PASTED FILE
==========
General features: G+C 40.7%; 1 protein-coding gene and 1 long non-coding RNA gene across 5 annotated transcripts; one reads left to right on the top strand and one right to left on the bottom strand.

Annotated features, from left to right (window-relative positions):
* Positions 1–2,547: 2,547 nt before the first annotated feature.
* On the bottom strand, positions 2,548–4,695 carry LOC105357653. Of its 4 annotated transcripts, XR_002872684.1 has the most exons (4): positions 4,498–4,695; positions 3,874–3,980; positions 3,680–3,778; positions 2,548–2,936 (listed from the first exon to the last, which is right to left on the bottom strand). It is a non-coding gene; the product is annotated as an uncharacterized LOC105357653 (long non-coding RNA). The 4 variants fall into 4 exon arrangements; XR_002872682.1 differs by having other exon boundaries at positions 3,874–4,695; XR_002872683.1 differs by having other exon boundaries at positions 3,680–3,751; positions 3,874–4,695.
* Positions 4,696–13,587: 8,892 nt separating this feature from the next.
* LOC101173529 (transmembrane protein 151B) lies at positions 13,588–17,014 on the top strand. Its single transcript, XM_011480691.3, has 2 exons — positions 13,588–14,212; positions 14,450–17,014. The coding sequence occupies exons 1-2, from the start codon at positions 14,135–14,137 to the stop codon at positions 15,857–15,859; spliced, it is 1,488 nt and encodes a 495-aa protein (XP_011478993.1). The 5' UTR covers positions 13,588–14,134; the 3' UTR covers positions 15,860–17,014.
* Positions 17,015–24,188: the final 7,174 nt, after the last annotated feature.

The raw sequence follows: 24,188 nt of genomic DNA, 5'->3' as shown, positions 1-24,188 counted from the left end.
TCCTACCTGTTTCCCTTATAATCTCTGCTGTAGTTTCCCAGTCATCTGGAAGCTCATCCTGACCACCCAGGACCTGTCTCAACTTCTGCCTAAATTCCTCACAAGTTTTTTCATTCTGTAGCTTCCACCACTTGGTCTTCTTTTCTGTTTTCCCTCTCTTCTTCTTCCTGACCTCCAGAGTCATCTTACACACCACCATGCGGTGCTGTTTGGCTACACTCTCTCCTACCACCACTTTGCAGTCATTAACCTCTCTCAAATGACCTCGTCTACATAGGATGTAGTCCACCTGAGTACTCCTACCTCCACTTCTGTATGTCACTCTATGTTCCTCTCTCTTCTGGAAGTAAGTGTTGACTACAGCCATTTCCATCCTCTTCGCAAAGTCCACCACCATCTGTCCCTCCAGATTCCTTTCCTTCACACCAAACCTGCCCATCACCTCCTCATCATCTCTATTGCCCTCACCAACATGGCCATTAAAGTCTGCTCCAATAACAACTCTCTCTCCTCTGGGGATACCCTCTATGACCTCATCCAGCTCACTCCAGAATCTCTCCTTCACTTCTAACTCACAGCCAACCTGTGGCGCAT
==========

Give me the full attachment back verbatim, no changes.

General features: G+C 40.7%; 1 protein-coding gene and 1 long non-coding RNA gene across 5 annotated transcripts; one reads left to right on the top strand and one right to left on the bottom strand.

Annotated features, from left to right (window-relative positions):
* Positions 1–2,547: 2,547 nt before the first annotated feature.
* On the bottom strand, positions 2,548–4,695 carry LOC105357653. Of its 4 annotated transcripts, XR_002872684.1 has the most exons (4): positions 4,498–4,695; positions 3,874–3,980; positions 3,680–3,778; positions 2,548–2,936 (listed from the first exon to the last, which is right to left on the bottom strand). It is a non-coding gene; the product is annotated as an uncharacterized LOC105357653 (long non-coding RNA). The 4 variants fall into 4 exon arrangements; XR_002872682.1 differs by having other exon boundaries at positions 3,874–4,695; XR_002872683.1 differs by having other exon boundaries at positions 3,680–3,751; positions 3,874–4,695.
* Positions 4,696–13,587: 8,892 nt separating this feature from the next.
* LOC101173529 (transmembrane protein 151B) lies at positions 13,588–17,014 on the top strand. Its single transcript, XM_011480691.3, has 2 exons — positions 13,588–14,212; positions 14,450–17,014. The coding sequence occupies exons 1-2, from the start codon at positions 14,135–14,137 to the stop codon at positions 15,857–15,859; spliced, it is 1,488 nt and encodes a 495-aa protein (XP_011478993.1). The 5' UTR covers positions 13,588–14,134; the 3' UTR covers positions 15,860–17,014.
* Positions 17,015–24,188: the final 7,174 nt, after the last annotated feature.

The raw sequence follows: 24,188 nt of genomic DNA, 5'->3' as shown, positions 1-24,188 counted from the left end.
TCCTACCTGTTTCCCTTATAATCTCTGCTGTAGTTTCCCAGTCATCTGGAAGCTCATCCTGACCACCCAGGACCTGTCTCAACTTCTGCCTAAATTCCTCACAAGTTTTTTCATTCTGTAGCTTCCACCACTTGGTCTTCTTTTCTGTTTTCCCTCTCTTCTTCTTCCTGACCTCCAGAGTCATCTTACACACCACCATGCGGTGCTGTTTGGCTACACTCTCTCCTACCACCACTTTGCAGTCATTAACCTCTCTCAAATGACCTCGTCTACATAGGATGTAGTCCACCTGAGTACTCCTACCTCCACTTCTGTATGTCACTCTATGTTCCTCTCTCTTCTGGAAGTAAGTGTTGACTACAGCCATTTCCATCCTCTTCGCAAAGTCCACCACCATCTGTCCCTCCAGATTCCTTTCCTTCACACCAAACCTGCCCATCACCTCCTCATCATCTCTATTGCCCTCACCAACATGGCCATTAAAGTCTGCTCCAATAACAACTCTCTCTCCTCTGGGGATACCCTCTATGACCTCATCCAGCTCACTCCAGAATCTCTCCTTCACTTCTAACTCACAGCCAACCTGTGGCGCAT